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Spain's new banking regulations take effect today

Thu 10th Mar 2011

This morning saw new rules come into play concerning capital requirement for Spanish banks in and many of the weaker banks are seeking ways to boost their funds. Under these new rules, all Spanish banks must now increase their core capital ratio to a minimum of 8%.

The new regulations are even harsher for unlisted savings banks, known as 'Cajas', and those that have private investments below 20% need to raise a core capital ration of at least 10%.

The changes come as the non-performing loan ratio, an indicator for Spanish banks' financial strength, jumped to its highest level since 1995.

The Bank of Spain recently reported how Spain's total bad debt reached 107 billion euros last month - a bad loan ratio of 5.81%, and an increase on the 5.68% reported for November of last year.

The majority of the larger listed lenders are expected to be able to manage their bad debts and reach the new requirements with reasonable comfort, however there are concerns that some of the smaller or weaker cajas may struggle to acheive this.

Following the first round of stress tests for all EU banks last summer, the number of Spain's cajas reduced from 45 to 17 as a result of a program of mergers encouraged by the government. The remaining cajas are now being asked to improve their solvency or face partial nationalization.

All lenders who fail to increase their core capital ratio to the minimum required will then need to approach FROB - the restructuring fund for the banking sector.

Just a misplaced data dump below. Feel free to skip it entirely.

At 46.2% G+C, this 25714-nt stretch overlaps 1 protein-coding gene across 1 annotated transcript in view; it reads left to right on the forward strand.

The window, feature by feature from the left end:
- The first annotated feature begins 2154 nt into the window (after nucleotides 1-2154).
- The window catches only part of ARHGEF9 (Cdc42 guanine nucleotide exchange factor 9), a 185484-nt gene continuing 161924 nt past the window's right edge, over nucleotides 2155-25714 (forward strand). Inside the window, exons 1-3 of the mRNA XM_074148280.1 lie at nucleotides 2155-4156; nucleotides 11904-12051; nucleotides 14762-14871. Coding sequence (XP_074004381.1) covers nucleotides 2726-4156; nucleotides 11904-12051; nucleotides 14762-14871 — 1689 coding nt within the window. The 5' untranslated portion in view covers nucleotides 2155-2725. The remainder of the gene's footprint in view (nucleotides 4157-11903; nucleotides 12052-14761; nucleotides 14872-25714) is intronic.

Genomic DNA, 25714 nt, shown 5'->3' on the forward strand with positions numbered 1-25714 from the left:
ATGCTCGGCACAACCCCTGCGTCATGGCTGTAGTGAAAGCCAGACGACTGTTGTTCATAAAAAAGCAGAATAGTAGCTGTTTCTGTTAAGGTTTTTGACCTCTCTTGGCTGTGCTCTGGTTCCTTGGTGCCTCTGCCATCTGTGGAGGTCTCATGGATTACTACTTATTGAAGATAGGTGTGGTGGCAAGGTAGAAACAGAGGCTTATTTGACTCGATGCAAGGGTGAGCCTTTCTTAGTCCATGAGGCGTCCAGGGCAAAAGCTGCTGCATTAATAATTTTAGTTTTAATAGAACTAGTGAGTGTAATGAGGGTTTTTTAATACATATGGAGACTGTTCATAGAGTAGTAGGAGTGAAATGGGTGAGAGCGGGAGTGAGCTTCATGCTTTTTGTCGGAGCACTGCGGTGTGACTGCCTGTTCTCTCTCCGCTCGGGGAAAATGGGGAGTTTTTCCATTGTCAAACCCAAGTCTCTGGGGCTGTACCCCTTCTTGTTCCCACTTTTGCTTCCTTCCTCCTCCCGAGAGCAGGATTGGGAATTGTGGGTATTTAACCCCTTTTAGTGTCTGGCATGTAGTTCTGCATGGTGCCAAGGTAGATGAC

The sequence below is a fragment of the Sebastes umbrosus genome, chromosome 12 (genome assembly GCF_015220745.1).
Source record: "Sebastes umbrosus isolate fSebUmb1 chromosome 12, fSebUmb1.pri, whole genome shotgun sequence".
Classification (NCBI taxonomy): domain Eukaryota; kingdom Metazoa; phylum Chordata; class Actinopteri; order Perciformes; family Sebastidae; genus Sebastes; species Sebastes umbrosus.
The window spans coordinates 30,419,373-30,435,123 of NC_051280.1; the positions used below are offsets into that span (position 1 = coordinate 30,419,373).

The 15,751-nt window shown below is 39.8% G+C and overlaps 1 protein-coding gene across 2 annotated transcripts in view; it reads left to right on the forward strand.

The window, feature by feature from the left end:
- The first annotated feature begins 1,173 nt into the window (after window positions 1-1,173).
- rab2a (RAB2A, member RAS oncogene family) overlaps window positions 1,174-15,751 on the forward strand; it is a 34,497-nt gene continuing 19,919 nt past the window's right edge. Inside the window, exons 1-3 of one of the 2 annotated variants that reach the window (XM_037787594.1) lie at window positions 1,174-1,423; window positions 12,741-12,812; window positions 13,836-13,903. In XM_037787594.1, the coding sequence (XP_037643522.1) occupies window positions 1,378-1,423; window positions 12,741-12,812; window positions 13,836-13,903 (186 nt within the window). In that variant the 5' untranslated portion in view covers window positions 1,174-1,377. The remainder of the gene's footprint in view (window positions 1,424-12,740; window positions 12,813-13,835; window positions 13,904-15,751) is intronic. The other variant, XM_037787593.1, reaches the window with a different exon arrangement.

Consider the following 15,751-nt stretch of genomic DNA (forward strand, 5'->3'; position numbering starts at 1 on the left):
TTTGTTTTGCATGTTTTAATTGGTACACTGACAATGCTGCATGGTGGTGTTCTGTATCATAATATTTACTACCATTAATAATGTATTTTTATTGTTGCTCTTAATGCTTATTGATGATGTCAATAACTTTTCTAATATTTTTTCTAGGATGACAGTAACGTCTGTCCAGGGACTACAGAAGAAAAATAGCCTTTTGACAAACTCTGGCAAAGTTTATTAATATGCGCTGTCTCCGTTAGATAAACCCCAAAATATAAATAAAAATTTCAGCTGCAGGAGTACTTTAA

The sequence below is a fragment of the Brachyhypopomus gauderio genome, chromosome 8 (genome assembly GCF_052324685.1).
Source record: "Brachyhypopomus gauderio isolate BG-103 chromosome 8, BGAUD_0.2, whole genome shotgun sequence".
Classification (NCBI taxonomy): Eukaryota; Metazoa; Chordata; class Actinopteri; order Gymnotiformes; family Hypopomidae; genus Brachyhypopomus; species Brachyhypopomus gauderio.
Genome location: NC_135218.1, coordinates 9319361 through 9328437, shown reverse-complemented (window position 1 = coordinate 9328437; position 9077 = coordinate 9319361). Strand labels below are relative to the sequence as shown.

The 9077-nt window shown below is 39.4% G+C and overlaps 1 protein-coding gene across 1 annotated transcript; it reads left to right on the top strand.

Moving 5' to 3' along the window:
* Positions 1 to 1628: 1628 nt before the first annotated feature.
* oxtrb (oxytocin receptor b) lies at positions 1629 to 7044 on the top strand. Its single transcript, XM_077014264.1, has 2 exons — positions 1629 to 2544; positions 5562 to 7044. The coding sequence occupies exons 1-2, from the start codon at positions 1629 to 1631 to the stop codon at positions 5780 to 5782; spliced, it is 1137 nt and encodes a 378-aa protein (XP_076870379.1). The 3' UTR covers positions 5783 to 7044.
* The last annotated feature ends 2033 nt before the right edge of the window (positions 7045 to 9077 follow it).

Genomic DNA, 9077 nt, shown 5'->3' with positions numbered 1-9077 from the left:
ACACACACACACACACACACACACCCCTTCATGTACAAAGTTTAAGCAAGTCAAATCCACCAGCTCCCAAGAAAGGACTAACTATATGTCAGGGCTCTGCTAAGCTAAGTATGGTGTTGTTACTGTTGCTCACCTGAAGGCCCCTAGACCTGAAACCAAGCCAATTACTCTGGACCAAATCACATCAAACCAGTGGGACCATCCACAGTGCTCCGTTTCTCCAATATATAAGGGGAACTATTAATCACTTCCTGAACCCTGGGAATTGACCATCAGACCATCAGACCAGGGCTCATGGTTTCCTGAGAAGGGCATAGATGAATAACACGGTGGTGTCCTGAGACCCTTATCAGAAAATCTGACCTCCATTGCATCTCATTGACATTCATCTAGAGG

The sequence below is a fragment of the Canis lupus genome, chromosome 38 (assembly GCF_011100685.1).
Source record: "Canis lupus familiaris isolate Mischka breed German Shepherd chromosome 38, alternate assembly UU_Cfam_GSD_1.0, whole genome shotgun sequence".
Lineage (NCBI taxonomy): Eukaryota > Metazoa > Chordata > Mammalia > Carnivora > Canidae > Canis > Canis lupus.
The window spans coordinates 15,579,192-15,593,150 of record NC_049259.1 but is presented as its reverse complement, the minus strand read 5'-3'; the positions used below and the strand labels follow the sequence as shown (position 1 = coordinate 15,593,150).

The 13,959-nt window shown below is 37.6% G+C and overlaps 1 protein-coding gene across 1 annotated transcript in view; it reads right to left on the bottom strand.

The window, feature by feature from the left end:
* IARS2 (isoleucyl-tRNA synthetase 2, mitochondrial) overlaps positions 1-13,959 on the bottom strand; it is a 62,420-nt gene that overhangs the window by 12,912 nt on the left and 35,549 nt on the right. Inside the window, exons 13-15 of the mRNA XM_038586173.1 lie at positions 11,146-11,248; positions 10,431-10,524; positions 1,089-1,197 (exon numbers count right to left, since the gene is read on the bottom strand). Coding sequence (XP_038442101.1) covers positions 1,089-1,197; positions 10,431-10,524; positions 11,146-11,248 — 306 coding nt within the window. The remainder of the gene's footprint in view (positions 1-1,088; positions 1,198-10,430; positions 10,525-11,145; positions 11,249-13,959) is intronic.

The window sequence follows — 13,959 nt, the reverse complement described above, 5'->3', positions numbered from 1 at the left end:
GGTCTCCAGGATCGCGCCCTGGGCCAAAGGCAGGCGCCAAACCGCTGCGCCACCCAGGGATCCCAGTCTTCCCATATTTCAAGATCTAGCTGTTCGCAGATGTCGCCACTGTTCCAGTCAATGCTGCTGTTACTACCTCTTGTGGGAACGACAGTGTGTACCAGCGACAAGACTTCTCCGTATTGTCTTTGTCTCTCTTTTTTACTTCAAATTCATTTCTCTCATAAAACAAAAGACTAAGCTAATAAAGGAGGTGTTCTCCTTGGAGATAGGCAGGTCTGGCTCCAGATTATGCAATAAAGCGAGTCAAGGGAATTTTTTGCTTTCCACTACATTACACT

FROB would then inject fresh capital into such banks, and would hold an interest for a maximum of five years. Last month Finance Minister Elena Salgado expressed her confidence that banks would not need in excess of 20 billion euros.

Since the new rules were laid down at the start of the year, a number of cajas - significantly Caja Madrid, and la Caixa - have listed themselves as commercial banks. They have also approached the market for an injection of fresh capital.

Earlier this week, Bankinter followed suit, with a 3-year convertible bond auction aimed at raising 406 million euros.

Critics have expressed concerns that this new plan won't be enough to restore confidence in the Spaish economy overall, however, passing the next round of EU stress tests is a major priority for the government. Last year, 8 of the larger listed Spanish banks passed the EU stress tests, but 5 of the cajas failed.

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